Running Water in the Temple of Zion
Commentary for January 17, 2005 — George Buchanan’s Follow-up Article
You may have noticed the “NEW” symbol under Temples on the ASK Website. I have placed another article by Professor George Wesley Buchanan titled “ Running Water at the Temple of Zion.” This article is a follow-up to an earlier article by Professor Buchanan (see “The Tower of Siloam”). This article was published in the June 2004 issue of Expository Times (which graciously granted permission for ASK to reprint both articles).
Professor Buchanan’s evidence expands on his own excellent research and also gives credit to Dr. Martin’s research from The Temples That Jerusalem Forgot. It shows the relationship of running water (living, flowing water) to the Temple, and the major extra-biblical historical sources of that relationship.
Of course, most all scholars who study the issues of the Jerusalem Temples and their location understand the necessity for a source of running water within the Temple. It is necessary both for ritual cleanliness and for historical accuracy: unimpeachable historical (and more importantly, biblical) sources state dogmatically that running water flowed from within the sanctuary of the Temple.
Unfortunately for those who mistakenly support a location (somewhere) of the Temples on the Haram esh-Sharif, there is no source of running water on that platform or below it. There is no source of fresh water flowing into the massive cisterns (not suitable for the cleanliness required). The great cisterns were filled from collected rainwater, water that stands for months after the rainy season.
Of course, great cisterns of water would be necessary and are to be expected within a fortress such as the Fortress Antonia, which guarded the Herodian Temple to the south, exactly as Dr. Martin places it at the Haram esh-Sharif. The running water that Professor Buchanan provides further literary sources for, is exactly what is expected: the Temples were built as close as possible to a major (indeed the only) source of water within a five mile radius of Jerusalem, the Gihon Springs.
Regarding water in the Temple, see chapter 21 in Temples That Jerusalem Forgot, “Necessary Spring Waters within the Temples.” See also Dr. Martin’s article “Water Management in Herod’s Temple” which shows a different method by which the purest water was obtained for the sacrifices, rituals and purifications. See also Dr. Martin’s article “The Temple Was a Tower” where Dr. Martin analyzes a passage from the apocryphal Christian writing called “The Shephard of Hermas.” Several times that work mentions that the Temple, as a tower, was a “tower built upon the waters.”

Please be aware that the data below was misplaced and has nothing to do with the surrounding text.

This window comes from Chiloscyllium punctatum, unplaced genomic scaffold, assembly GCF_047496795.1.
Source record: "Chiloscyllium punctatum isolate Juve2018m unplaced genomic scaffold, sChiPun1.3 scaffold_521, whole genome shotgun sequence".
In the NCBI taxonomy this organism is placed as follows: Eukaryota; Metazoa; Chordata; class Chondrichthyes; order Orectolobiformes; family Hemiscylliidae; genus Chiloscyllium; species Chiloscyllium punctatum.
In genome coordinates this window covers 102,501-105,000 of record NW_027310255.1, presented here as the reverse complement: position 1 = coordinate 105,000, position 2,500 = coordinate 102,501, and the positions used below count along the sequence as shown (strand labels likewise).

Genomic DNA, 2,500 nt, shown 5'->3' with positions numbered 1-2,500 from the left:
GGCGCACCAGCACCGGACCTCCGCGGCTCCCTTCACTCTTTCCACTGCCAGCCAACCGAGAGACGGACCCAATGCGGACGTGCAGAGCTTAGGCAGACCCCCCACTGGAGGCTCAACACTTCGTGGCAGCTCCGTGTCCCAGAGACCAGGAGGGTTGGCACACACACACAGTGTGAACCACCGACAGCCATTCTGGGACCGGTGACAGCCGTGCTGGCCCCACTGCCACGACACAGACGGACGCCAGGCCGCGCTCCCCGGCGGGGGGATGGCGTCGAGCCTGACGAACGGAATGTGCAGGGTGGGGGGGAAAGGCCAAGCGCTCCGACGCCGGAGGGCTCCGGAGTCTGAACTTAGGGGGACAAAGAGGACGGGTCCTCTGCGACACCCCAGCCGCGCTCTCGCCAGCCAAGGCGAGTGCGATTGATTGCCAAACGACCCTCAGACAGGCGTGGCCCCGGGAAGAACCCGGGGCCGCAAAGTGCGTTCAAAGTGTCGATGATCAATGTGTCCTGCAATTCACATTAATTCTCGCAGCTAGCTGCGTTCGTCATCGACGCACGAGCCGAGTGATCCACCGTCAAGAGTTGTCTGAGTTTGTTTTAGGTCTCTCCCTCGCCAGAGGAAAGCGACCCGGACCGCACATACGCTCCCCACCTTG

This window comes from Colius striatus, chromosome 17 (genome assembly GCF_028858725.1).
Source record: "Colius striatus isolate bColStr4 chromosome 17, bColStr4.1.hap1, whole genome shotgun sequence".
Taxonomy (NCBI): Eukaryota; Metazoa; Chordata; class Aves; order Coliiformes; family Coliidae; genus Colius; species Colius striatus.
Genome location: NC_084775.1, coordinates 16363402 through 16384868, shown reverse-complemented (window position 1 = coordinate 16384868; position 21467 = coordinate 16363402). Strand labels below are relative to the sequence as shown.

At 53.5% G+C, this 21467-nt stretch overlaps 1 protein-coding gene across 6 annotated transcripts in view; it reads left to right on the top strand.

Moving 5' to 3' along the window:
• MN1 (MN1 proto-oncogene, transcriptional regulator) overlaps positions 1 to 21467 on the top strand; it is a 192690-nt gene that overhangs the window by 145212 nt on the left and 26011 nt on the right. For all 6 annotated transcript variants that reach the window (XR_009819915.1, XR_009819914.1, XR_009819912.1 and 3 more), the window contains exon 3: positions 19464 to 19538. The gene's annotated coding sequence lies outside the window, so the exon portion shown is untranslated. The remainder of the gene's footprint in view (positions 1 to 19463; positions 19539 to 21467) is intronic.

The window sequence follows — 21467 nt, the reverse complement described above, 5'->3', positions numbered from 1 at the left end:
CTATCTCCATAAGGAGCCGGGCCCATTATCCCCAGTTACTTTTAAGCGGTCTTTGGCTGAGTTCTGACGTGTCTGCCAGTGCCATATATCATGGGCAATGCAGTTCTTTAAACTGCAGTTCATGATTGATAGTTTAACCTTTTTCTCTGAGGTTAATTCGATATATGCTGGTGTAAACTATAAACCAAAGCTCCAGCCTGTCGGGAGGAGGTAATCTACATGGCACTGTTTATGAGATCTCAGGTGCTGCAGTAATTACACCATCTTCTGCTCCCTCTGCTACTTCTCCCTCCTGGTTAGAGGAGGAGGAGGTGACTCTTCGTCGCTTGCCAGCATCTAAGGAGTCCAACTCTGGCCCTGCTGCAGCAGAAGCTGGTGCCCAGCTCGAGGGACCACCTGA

Support by scholars of high reputation such as Professor Buchanan for Dr. Martin’s research (along with his own substantial contributions) regarding the proper site of the Jerusalem Temples is most welcome. It is my expectation that the support will continue.
I also expect increasing opposition to the evidence. However, the opposition will not be substantiated by literary evidence. As Dr. Martin has shown, no archaeological evidence is possible at the true location of the Herodian Temple.
While it is possible there may be some extant evidence above and west of the Gihon Springs dating from the Solomonic and Zerubbabel Temples, that is unlikely. Those Temples were also completely destroyed. And, if such evidence is found it would likely not be acknowledged by those predisposed to believe the Temples were on the Haram esh-Sharif.
For the Herodian Temple no evidence will be found at the Gihon site because of the complete removal of that evidence from there, fulfilling Jesus prophecies of not one stone being left upon another. It is possible that some stones from the Temple (stones identifiable as being from the Temple) may have been moved and used to rebuild the current walls of the Haram esh-Sharif by Emperor Justinian and others. However, such a finding alone would not identify the Haram as the site of the Temple.
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